Jason Calacanis shared this image and I couldn’t help but repost it. While there is much that can be said about the difference between Coach and First Class, it’s hard to come-up with anything that demonstrates the difference better than this…nough said. 

Super Bowl Ads

By Mike Myatt, Chief Strategy Officer, N2growth

Super Bowl AdsWell, another Super Bowl has come and gone…While the ad rates continue to climb each year, from my perspective, the ads themselves seem to be declining in their appeal and their effectiveness. My belief is that with rare exception Super Bowl advertising makes no business sense whatsoever. My guess is that the Hyundai ads will appeal to those in the market to buy a car, and the timing of the Cash4Gold and H&R Block ads will also resonate will many. But for the majority of the companies who purchased a spot this year it will simply be a waste of good money, as they cannot economically justify the expenditure by any sane method of analysis. In reality Super Bowl ads are far from genius, and in fact more closely resemble irresponsible and frivolous action by advertisers. In today’s post I’ll point out the flawed business logic in purchasing Super Bowl advertising, and even provide a few suggestions to advertisers for better alternatives…

Okay, let’s do some basic math…A 30-second Super Bowl spot sold for more than $3 million dollars (that’s more than $100,000 per second) this year, and that’s just for the air time. If you factor in the costs for talent and production it is likely that the total costs for one 30 second commercial could cost between $4 and $5 million dollars. All of this is an attempt to catch the largest single group of captive consumers available on TV. Last year’s Super Bowl had more than 97 million viewers, and this Super Bowl is estimated to eclipse 88 million viewers. No doubt this is an interesting opportunity, but is this smart business? I think not, but read on and draw your own conclusions…

This years Super Bowl advertisers included Anheuser-Busch, Coca-Cola, Doritos, Hyundai,, GE, ETrade,, Pepsi, Audi, Cash4Gold, Sprint and H&R Block among others. I don’t know about you, but other than finding Alec Baldwin humorous, and wondering why a Korean auto manufacturer understands the needs of Americans better than US auto makers, none of the ads I viewed while watching the Super Bowl will positively influence my personal buying decisions. I want you to take a few minutes and ponder the following questions:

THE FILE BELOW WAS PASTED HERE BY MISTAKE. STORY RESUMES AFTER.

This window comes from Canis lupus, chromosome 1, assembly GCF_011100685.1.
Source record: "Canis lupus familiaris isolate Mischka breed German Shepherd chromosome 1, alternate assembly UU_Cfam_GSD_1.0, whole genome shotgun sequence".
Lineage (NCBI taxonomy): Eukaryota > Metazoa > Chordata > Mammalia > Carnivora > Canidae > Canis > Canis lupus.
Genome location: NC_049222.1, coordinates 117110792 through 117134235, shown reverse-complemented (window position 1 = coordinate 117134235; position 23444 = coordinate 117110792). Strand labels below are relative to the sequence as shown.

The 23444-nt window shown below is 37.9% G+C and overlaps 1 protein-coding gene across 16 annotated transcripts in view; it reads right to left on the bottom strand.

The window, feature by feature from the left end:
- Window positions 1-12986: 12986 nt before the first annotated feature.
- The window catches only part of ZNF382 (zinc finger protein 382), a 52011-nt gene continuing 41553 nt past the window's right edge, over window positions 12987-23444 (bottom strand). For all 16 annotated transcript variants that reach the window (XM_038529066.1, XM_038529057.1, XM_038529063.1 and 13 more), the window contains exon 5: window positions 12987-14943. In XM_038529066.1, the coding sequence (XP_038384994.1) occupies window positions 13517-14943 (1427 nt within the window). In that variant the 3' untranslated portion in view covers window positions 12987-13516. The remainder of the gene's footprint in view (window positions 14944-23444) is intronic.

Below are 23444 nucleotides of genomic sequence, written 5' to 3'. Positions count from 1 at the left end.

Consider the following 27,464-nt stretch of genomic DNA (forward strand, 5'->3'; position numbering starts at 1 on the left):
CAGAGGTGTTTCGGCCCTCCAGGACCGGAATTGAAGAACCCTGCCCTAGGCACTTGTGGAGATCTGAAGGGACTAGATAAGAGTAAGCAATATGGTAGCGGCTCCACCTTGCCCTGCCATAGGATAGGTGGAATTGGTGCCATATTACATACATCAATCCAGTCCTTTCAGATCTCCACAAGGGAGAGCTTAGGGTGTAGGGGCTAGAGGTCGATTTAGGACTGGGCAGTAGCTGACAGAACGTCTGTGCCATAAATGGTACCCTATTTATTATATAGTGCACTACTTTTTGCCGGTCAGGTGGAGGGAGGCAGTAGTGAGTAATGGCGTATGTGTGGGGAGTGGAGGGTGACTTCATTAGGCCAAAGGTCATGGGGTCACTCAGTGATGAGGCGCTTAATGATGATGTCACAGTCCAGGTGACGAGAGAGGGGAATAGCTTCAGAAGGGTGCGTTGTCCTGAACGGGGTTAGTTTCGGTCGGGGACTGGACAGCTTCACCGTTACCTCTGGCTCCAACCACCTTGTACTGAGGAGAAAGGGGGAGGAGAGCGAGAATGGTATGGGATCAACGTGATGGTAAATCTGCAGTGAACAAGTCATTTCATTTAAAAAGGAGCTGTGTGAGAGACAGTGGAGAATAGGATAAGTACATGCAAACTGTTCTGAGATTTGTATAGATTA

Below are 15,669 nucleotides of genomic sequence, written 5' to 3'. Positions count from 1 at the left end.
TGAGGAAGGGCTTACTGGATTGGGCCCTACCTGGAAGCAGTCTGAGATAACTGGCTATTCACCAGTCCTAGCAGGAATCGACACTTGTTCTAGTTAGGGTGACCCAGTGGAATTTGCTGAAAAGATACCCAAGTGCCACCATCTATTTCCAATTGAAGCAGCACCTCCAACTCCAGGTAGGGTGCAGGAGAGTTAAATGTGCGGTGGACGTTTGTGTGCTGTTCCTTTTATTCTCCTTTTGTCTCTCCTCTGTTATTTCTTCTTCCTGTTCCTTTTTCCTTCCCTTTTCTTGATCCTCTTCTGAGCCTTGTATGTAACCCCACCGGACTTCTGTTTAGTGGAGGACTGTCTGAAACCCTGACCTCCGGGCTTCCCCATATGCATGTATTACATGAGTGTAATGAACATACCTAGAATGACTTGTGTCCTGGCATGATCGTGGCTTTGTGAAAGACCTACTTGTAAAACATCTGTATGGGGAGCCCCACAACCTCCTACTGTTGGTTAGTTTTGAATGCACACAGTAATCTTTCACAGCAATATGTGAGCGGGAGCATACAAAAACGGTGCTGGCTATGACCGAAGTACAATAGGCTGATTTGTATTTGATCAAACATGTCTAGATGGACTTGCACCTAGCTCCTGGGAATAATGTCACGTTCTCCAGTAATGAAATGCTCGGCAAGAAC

1. How would you feel if you were a shareholder of any of the companies that advertised on the Super Bowl? Would you feel that this was a responsible use of funds?

2. How many bottles of Coke, cans of nuts, bags of Doritos, domain names etc. have to be purchased to even come close to breaking even on these type of ad spends?

3. Will you spend your money any differently as a result of these ads? The only thing I’m sure of is that I won’t purchase certain products from some of the advertisers who aired commercials that I thought were ridiculous or offensive. Even if the creative was good, I still find it an abuse of shareholder trust to spend corporate funds this foolishly.

For those who would say that Super Bowl ads are not about increasing short-term sales, but are intended to increase brand awareness and mind share I would dispute this thinking as well. There are any number of other venues and mediums that would generate better buzz than a Super Bowl ad…Even if you wanted to buy TV spots, just think of all the targeted cable TV spots that could be purchased with that type of budget…In many markets you can buy a 30 second prime-time cable TV spot for under $200 dollars which means you could run more than 35 ads per day for 365 straight days for the cost of a single Super Bowl ad.  

If these corporations really want to generate some positive brand play why not distribute these funds to shareholders or donate the money spent on Super Bowl ads to charity? The reality is that in most cases Super Bowl ads are pure ego buys and have nothing to do with rational business investments. If you are a shareholder of any of this year’s frivolous advertisers I would encourage you to voice your opinions and hold them accountable for their poor judgment.  For the two or three advertisers who had the right message to the right market for the right reasons…job well done.